Now don’t get me wrong, I’m not saying she’s a good person.  Jezebel was a princess and a priestess of Ba’al who married Ahab, the king of the Hebrews.  So, of course, now she was the queen of the Hebrew people, who followed Yahweh.  Ahab was such a weak and ineffective king that it was easy for a powerful woman like Jezebel to use his resources to introduce the worship of the god Ba’al and his consort Astarte into Israel.  Looking at it from her frame of reference, Jezebel was just doing her job as a priestess of Ba’al.  But of course, we aren’t looking at it from her frame of reference.  We’re looking at it from the prophet Elijah’s viewpoint, and Elijah was in fear of his life.  You see, Jezebel had ordered all of Yahweh’s prophets killed, and they succeeded in killing most of them.  Then, Elijah had proven Yahweh to be more powerful than Ba’al.  Then HE had all of Ba’al’s prophets killed.  Now, Jezebel had ordered the deaths of all the rest of Yahweh’s prophets, including – no – especially Elijah.  Listen again to what she says:    "So may the gods do to me, and more also, if I do not make your life like the life of one of them by this time tomorrow." 

In essence, what she’s say is “I’m going to KILL you!”  Now, THIS is the real Jezebel.  There’s nothing about promiscuity or homewrecking.  She is strong, powerful, and cruel.  Jezebel could be the prototype for every wicked stepmother, every evil queen Disney has ever made.  She is horrifying.

And Elijah is terrified.  He thinks he’s the only one of Yahweh’s prophets left alive.  He runs.  He runs into the wilderness, sits under a tree and begs God to kill him!  Kind of ironic, isn’t it – he runs away from Jezebel because she wants to kill him, then begs God to kill him!  But of course, God doesn’t do that.  God’s angel feeds Elijah and sends him on his way. Elijah goes to Mount Horeb, and spends the night in a cave.  When he wakes up, the Angel of God tells him to go out and stand on the mountain, because the Lord is passing by.  Elijah waits inside the cave, and he hears the wind, the earthquake, the fire – but he doesn’t hear God in the wind…or the earthquake…or the fire.  Then…there’s absolute silence.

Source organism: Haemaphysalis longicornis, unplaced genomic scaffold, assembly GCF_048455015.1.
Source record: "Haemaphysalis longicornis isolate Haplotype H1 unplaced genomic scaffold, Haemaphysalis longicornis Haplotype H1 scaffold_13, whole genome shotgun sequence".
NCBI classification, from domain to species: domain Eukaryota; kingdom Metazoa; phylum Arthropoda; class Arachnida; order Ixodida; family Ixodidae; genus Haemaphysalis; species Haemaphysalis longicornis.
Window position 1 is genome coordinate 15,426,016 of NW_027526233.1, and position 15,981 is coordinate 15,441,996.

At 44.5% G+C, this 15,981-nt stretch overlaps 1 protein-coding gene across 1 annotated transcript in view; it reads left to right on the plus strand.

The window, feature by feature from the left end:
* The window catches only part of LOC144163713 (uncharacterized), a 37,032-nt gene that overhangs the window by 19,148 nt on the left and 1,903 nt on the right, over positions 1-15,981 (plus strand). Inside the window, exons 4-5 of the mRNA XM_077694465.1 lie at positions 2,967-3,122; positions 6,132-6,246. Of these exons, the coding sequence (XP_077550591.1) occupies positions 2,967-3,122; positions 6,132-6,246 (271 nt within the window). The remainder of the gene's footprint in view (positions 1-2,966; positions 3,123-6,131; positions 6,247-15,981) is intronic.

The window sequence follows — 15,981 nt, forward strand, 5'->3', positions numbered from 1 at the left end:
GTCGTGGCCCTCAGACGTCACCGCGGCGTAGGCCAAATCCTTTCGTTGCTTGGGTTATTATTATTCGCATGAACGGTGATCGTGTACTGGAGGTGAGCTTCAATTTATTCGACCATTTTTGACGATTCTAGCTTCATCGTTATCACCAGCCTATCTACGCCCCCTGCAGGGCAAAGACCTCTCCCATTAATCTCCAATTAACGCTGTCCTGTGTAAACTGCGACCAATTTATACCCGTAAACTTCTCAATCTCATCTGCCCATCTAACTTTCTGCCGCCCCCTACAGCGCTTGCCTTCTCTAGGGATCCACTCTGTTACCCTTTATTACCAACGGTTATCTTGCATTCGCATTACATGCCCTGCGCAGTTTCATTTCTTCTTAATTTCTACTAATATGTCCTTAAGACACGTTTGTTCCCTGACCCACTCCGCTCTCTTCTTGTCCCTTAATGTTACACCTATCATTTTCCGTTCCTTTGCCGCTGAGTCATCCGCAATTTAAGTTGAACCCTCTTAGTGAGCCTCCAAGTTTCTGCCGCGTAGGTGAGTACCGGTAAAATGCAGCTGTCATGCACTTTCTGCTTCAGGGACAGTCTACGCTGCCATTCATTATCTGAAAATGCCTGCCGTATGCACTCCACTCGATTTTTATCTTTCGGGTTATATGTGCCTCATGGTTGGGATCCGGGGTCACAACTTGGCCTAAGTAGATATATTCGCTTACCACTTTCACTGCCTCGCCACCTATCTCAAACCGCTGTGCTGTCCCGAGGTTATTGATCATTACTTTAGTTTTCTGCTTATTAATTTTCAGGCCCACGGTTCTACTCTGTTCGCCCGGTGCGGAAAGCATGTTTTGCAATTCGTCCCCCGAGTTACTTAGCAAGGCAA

In the silence, Elijah remembers.  God didn’t tell him to hide in the cave.  God told him to go out.  And so he does.  Once he leaves the cave and stands outside, the Lord comes to him.  It isn’t that God wasn’t in the wind, or the earthquake, or the fire.  Of course God was in them, God is in everything!  But Elijah didn’t hear God in them because he had to leave the cave.  He had to step outside his protective lair to hear the Voice of God.  He had to go outside the cave; taking the risk that Jezebel’s army might find him.  I’m thinking he might have been happier staying inside the cave.

Let me share a little story with you.  Those of you who have seen the big church where I used to work know that it was built in the mission style, with an arch in the front.  This arch doesn’t lead to doors, but is instead an alcove.  For years it was just a big empty space where they would put the manger on Christmas Eve, and Joseph, Mary, and the baby Jesus would stand there in the living nativity.  For years, they talked about getting a statue or something to put under the arch.  Well, one day last year when I was still working there, the pastor and his wife found the perfect statue of Jesus.  8 feet tall and bronze, it was standing outside a gallery in Sedona.  The gallery was closed, so the pastor called when he got home to inquire about the statue…eventually, they were able to arrange to purchase it.  They got a smokin’ deal, too.  The original price on the statue was 90,000 dollars, and they got it for 38,000 because the gallery was closed down, the artist was getting hungry, and they had to get Jesus off the sidewalk.  A wonderful woman who knew she was going to be passing from this world very soon donated the money to purchase the statue.